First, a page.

What does a reactive HIV result mean?

It is important to know that a reactive HIV home test result is not an HIV diagnosis. It is very different to a ‘positive’ result.

The World Health Organisation guidance on HIV testing says that an HIV diagnosis can only be confirmed after completing three separate tests. Your home test kit sample provides enough blood to do the first of these three tests.

When you attend a clinic for confirmatory testing, they will take a larger sample of blood in order to run the full set of tests. These tests will provide a definitive result: negative or positive for HIV. If further tests show you have a positive HIV result, the clinic will also be able to see what stage of HIV infection you have and refer you immediately to a specialist clinic to discuss treatment options.

Find out more about what a reactive result means and how common they are.

What does a reactive syphilis result mean?

There are two types of syphilis test. The test we run on your blood sample can only be offered to people who have not had treatment for syphilis in the past. If you have received treatment in the past, the TPPA (Treponema pallidum particle agglutination assay) test we do is likely to show a reactive result, as it can detect past infections.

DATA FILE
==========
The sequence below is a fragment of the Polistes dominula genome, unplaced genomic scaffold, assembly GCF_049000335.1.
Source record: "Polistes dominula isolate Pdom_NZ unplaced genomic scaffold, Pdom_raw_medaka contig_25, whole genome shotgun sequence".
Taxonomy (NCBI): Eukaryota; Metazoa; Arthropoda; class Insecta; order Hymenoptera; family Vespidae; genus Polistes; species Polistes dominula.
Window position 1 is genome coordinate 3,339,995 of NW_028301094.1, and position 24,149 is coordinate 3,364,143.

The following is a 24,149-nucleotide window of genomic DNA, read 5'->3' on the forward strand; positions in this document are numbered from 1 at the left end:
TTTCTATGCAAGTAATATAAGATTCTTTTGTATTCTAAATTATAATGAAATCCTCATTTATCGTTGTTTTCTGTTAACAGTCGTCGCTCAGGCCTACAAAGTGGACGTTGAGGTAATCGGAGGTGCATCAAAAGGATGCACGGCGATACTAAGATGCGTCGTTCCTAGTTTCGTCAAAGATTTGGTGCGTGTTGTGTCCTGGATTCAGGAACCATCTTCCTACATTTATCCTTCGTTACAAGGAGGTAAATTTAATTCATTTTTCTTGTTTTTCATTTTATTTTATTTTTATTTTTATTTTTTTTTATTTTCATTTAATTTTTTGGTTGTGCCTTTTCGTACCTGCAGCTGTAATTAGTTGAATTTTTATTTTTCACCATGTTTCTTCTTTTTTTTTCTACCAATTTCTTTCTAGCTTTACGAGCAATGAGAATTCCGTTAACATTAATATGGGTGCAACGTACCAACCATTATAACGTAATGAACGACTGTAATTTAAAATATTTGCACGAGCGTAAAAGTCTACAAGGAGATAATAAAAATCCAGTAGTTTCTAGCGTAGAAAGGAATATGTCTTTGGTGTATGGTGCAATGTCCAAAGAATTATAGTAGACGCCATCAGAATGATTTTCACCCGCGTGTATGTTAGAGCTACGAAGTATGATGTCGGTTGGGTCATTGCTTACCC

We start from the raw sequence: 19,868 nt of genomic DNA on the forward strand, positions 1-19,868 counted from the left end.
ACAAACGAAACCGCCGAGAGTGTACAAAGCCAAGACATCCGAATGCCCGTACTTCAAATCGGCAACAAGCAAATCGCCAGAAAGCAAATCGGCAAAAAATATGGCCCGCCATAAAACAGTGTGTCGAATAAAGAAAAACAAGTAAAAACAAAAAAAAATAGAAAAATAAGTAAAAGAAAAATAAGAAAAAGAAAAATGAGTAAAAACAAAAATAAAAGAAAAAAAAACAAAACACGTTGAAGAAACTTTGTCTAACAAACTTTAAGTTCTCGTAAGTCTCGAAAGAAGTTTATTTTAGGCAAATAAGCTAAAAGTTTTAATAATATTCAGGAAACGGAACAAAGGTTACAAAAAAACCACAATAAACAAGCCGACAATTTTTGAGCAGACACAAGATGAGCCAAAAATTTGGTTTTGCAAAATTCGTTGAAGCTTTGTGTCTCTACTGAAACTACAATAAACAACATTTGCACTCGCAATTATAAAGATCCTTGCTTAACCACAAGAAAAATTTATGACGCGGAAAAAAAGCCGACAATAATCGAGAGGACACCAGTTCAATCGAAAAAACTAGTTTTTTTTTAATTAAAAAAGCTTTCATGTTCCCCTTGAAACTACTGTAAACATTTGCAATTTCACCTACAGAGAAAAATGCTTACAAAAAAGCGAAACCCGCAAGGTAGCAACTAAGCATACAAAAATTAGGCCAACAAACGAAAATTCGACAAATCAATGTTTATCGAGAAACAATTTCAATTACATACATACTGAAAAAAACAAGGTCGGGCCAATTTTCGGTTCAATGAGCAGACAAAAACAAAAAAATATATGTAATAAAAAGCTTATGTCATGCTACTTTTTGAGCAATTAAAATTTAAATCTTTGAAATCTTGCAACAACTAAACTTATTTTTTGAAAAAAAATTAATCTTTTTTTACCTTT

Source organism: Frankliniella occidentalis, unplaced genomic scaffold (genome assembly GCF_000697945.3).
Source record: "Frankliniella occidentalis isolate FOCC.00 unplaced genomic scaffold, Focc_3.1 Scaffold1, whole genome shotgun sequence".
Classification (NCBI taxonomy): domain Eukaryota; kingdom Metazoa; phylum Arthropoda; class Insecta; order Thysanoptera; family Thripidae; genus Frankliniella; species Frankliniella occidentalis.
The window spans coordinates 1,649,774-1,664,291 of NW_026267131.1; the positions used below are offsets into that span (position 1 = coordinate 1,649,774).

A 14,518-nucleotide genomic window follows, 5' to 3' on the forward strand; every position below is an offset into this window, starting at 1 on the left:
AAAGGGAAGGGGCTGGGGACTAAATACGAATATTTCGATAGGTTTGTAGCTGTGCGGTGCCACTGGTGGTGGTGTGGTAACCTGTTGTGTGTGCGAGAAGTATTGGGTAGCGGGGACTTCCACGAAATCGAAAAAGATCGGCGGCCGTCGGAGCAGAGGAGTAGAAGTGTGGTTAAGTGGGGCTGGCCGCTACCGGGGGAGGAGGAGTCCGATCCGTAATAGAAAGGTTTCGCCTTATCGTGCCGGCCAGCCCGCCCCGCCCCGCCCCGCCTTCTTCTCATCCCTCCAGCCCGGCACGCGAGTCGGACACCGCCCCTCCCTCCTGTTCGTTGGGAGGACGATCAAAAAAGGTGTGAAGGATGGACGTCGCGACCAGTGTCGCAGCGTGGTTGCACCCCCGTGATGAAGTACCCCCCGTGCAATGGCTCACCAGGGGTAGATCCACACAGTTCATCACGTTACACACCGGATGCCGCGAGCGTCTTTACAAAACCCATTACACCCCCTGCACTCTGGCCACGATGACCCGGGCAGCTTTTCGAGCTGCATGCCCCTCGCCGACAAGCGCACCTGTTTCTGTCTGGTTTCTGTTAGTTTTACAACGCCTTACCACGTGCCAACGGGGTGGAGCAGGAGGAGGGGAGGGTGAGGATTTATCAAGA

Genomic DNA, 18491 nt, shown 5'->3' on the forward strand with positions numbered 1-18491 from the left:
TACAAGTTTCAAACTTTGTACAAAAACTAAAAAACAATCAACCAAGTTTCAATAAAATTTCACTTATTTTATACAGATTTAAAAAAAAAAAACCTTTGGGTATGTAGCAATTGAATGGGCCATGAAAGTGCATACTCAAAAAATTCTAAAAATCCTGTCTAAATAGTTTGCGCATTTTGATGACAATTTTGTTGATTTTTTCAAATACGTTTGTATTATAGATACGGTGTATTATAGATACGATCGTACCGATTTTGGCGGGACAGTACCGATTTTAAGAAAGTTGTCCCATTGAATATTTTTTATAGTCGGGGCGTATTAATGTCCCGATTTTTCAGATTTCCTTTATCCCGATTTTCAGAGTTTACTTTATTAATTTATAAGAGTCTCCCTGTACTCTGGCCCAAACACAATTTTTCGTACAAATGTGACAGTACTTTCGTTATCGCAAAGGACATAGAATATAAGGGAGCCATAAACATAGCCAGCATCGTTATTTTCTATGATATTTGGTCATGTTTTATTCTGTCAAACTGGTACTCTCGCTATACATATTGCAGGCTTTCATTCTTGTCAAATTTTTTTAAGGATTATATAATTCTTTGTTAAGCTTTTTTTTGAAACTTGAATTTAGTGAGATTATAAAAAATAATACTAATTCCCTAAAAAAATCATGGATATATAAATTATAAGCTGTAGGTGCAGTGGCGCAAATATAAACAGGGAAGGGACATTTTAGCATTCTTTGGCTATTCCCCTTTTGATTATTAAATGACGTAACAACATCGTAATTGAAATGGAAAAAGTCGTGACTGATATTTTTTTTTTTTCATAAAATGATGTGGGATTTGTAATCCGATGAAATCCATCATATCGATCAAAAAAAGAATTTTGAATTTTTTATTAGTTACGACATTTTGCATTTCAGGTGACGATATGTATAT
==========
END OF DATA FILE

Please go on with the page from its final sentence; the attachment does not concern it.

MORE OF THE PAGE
A reactive syphilis result requires confirmatory testing in a sexual health clinic. A second type of test, such as a RPR (rapid plasma reagin) will check whether the antibodies detected are from a new infection or a previous one. If your confirmatory test returns a positive syphilis result, the clinic can also tell you what stage of syphilis you have and refer you immediately to a specialist clinic to discuss treatment options.

Further support

If you have questions or want some further support or advice, reply to one of our text messages. Our clinical team will read and respond to your message.

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Does the kit expire if I don’t use it straight away?